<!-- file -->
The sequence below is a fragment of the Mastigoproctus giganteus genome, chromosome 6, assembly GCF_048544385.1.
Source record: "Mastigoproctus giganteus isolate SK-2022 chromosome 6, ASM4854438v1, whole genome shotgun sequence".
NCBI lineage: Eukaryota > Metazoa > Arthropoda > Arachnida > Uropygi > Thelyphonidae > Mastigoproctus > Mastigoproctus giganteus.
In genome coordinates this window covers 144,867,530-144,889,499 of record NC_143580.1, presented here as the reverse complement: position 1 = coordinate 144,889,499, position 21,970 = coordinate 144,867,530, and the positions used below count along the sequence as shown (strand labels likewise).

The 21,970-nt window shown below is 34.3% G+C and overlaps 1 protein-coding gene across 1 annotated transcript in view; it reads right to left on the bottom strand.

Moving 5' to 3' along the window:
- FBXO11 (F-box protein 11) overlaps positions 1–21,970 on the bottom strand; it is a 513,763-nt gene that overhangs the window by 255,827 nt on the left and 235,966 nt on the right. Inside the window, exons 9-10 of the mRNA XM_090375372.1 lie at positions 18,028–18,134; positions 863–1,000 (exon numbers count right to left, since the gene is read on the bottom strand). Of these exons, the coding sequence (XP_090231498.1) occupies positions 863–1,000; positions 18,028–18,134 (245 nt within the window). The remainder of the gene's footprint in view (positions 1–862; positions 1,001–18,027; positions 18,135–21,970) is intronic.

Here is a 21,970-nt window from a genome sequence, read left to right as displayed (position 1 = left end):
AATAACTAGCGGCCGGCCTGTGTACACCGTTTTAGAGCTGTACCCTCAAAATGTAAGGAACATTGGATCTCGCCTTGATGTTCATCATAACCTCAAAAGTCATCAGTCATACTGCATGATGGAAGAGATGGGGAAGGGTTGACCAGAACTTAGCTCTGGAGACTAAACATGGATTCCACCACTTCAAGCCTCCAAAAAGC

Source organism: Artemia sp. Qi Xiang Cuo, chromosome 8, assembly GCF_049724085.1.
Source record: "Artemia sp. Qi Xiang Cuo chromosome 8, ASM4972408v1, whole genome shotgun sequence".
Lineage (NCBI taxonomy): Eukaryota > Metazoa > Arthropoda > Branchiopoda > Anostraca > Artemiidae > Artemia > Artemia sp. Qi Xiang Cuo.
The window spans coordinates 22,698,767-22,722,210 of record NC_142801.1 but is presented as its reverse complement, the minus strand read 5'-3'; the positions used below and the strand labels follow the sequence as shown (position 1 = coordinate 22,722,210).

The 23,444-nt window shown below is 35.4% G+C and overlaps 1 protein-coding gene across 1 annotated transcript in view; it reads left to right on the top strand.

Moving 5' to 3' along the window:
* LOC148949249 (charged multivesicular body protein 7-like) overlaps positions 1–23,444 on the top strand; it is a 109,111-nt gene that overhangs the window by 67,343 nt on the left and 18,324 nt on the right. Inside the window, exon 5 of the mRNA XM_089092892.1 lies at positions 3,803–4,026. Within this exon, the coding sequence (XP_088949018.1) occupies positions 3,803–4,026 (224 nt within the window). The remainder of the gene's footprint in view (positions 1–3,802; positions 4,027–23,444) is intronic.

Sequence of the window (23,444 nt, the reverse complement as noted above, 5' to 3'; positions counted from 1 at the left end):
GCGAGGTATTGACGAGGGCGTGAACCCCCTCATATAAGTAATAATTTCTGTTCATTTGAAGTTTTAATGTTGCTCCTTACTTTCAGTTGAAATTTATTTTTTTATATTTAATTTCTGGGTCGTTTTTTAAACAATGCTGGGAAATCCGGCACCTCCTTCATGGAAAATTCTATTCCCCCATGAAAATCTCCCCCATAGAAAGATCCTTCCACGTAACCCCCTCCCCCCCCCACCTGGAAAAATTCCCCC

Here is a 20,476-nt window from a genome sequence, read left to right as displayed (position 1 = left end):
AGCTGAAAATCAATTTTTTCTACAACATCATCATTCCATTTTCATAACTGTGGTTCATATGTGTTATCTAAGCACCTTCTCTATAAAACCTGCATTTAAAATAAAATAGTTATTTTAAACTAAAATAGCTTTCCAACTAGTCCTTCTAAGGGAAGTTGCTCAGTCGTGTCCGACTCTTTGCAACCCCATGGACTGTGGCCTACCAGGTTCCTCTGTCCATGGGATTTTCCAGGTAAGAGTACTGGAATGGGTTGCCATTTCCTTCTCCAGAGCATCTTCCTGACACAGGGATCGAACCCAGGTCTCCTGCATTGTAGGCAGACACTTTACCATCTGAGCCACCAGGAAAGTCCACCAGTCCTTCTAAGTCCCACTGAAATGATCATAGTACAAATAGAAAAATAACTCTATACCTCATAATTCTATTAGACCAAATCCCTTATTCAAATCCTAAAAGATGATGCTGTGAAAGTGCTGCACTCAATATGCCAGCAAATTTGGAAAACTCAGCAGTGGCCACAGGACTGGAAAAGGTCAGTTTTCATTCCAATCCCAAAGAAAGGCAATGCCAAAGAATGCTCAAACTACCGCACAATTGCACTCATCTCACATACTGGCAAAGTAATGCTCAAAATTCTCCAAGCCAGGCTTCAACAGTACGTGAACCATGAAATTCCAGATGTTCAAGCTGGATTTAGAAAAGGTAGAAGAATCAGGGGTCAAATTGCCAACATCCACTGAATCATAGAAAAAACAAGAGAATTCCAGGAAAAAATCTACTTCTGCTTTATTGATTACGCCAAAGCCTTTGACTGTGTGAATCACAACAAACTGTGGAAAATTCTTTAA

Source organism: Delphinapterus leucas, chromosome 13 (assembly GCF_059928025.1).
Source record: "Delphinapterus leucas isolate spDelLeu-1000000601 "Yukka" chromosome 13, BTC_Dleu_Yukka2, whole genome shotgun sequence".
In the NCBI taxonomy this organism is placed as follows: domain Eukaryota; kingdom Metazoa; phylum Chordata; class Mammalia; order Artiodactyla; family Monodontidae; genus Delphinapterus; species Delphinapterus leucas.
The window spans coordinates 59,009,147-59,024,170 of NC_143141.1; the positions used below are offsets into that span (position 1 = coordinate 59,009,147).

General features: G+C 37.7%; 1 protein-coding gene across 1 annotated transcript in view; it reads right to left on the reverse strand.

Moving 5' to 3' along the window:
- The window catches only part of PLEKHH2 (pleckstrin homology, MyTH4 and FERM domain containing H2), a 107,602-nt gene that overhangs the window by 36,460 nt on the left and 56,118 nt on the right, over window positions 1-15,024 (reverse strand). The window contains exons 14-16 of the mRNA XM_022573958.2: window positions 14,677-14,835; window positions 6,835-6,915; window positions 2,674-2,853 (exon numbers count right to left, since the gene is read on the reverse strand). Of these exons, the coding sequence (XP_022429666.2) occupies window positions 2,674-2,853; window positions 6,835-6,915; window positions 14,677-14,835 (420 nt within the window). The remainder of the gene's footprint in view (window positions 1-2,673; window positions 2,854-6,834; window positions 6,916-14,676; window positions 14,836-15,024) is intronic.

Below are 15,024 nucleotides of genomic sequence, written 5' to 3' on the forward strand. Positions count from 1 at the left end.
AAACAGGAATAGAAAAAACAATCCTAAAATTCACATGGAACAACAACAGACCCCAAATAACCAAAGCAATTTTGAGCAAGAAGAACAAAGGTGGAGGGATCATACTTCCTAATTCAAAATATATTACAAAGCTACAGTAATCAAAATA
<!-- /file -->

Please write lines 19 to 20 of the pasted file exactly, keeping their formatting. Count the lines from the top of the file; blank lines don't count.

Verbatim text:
Here is a 20,476-nt window from a genome sequence, read left to right as displayed (position 1 = left end):
AGCTGAAAATCAATTTTTTCTACAACATCATCATTCCATTTTCATAACTGTGGTTCATATGTGTTATCTAAGCACCTTCTCTATAAAACCTGCATTTAAAATAAAATAGTTATTTTAAACTAAAATAGCTTTCCAACTAGTCCTTCTAAGGGAAGTTGCTCAGTCGTGTCCGACTCTTTGCAACCCCATGGACTGTGGCCTACCAGGTTCCTCTGTCCATGGGATTTTCCAGGTAAGAGTACTGGAATGGGTTGCCATTTCCTTCTCCAGAGCATCTTCCTGACACAGGGATCGAACCCAGGTCTCCTGCATTGTAGGCAGACACTTTACCATCTGAGCCACCAGGAAAGTCCACCAGTCCTTCTAAGTCCCACTGAAATGATCATAGTACAAATAGAAAAATAACTCTATACCTCATAATTCTATTAGACCAAATCCCTTATTCAAATCCTAAAAGATGATGCTGTGAAAGTGCTGCACTCAATATGCCAGCAAATTTGGAAAACTCAGCAGTGGCCACAGGACTGGAAAAGGTCAGTTTTCATTCCAATCCCAAAGAAAGGCAATGCCAAAGAATGCTCAAACTACCGCACAATTGCACTCATCTCACATACTGGCAAAGTAATGCTCAAAATTCTCCAAGCCAGGCTTCAACAGTACGTGAACCATGAAATTCCAGATGTTCAAGCTGGATTTAGAAAAGGTAGAAGAATCAGGGGTCAAATTGCCAACATCCACTGAATCATAGAAAAAACAAGAGAATTCCAGGAAAAAATCTACTTCTGCTTTATTGATTACGCCAAAGCCTTTGACTGTGTGAATCACAACAAACTGTGGAAAATTCTTTAA